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One Day by David Nicholls: Review

one dayYou know that feeling that’s only obtained at Christmas? The one where you have copious amounts of good wine and chocolate to consume at the same time, and there’s just that feeling, isn’t there? One of utter joy. You think gleefully, I’m going to get very overweight and very happy all at the same time.

Reading One Day by David Nicholls is just like that feeling. I for one certainly overindulged a lot this Christmas, but what I perhaps overindulged in most was my absolute adoration of David Nicholls wonderful writing style, his quick wit and his alarmingly alive characters, who gripped me and held me until the very last page.

This is why I spent most of the Christmas season tired; not because I was recovering from eating badly and drinking more than one day in a row, but because I spent my nights riding the bumpy roads of the lives of Emma Morley and Dexter Mayhew.

One Day tells the story of Emma and Dexter, and how their lives intertwine at various points over the course of twenty years. Their relationship is initiated on 15th July 1988, after their graduation from university, and Nicholls delicately traces the events of the 15th July for years afterwards. This unusual narrative method compliments the dizzying lives of our protagonists as they bounce in and out of each other’s lives, as far as India and Italy.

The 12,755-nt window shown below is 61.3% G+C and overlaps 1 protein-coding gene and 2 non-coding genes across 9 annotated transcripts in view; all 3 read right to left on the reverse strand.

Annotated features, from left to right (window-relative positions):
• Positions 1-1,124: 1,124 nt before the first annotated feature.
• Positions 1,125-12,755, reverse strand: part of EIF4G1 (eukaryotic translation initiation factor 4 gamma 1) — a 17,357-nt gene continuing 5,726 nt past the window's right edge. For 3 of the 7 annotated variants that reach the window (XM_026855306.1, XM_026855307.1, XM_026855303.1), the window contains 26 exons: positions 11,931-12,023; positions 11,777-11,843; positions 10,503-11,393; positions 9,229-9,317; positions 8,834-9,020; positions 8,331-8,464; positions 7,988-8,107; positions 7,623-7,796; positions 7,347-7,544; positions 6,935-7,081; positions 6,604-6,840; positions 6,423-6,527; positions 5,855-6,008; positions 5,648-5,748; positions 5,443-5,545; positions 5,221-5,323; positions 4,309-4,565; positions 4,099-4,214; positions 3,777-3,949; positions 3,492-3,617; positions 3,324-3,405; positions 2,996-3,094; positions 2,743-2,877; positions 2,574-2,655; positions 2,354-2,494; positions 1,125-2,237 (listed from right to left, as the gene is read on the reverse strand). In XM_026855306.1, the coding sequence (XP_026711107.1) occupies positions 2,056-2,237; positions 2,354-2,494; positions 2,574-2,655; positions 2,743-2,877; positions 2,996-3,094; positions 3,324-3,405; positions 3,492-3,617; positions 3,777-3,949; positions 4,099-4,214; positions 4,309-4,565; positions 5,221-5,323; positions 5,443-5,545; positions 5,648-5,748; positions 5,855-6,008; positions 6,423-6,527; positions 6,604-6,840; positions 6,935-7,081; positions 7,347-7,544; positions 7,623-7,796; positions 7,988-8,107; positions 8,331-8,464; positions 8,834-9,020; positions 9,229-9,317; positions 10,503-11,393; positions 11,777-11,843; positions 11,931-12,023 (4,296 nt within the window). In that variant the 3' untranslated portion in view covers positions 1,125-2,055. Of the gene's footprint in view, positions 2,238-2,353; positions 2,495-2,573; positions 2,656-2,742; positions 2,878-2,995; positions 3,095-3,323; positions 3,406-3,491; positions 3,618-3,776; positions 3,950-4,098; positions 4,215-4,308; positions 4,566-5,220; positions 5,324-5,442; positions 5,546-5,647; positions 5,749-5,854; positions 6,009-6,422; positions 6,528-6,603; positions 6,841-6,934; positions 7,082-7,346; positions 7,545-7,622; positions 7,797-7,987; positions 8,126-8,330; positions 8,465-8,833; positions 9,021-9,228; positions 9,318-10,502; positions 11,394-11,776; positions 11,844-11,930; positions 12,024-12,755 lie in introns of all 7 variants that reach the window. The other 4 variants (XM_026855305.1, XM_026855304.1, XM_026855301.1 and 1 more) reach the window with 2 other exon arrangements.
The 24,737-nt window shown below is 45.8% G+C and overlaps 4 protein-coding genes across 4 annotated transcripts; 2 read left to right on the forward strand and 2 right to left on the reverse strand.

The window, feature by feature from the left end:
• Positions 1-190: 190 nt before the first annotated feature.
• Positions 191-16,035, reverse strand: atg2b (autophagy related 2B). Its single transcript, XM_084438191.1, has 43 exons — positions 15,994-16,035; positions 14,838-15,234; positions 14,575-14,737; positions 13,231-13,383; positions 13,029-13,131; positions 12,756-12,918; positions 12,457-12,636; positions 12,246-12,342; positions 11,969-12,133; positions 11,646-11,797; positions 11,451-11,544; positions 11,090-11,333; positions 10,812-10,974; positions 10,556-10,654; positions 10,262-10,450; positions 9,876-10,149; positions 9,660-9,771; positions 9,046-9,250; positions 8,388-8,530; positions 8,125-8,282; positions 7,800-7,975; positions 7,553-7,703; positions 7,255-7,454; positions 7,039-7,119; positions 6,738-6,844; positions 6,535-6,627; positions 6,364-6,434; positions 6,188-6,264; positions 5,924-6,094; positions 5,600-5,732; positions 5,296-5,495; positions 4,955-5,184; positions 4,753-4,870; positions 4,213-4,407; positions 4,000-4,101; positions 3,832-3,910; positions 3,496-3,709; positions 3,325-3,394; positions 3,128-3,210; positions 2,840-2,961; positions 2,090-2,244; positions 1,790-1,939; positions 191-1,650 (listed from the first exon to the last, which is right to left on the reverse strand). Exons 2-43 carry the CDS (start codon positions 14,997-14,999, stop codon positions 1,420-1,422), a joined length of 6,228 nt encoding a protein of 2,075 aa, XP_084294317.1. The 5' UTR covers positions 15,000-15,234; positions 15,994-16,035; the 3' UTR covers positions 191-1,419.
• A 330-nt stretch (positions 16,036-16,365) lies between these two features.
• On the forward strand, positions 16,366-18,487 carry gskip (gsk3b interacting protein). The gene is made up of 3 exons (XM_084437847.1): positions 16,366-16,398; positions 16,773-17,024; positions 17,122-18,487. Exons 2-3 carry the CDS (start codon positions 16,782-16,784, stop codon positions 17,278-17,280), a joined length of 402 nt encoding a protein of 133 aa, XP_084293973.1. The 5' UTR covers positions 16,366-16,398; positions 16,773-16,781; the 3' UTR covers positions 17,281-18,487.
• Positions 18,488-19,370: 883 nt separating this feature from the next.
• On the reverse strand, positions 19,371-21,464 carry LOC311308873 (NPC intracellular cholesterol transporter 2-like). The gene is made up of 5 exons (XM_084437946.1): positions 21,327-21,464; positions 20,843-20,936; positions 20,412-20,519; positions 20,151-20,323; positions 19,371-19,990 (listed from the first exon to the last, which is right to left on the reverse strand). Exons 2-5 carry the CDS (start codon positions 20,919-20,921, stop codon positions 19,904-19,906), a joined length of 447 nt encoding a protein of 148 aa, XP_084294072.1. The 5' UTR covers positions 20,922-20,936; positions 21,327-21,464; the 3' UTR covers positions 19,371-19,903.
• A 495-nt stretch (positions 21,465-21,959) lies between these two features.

One of the most enjoyable aspects of Nicholls’ writing is his ability to make the reader laugh. It is rare, while reading an (admittedly slightly romantic) novel to find yourself convulsing with laughter. If you’re looking for that to happen to you, grab the nearest copy of One Day, and prepare to hibernate for days until you finish it. And then, you can emerge from the mist of the underground and face the world with the wild array of emotions that this novel will leave rebounding around your tired little noggin.

And if you feel like being lazy, and think you’ll watch the film adaptation instead, then listen up: Do not watch that film! Hear me? It’s absolutely dreadful, and if you read the book first it will leave you with a terrible sense of betrayal, that somebody could trample on such wonderful characters.

So what are you waiting for? You should already be reading it!

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One comment on “One Day by David Nicholls: Review

  1. Haha excellent review

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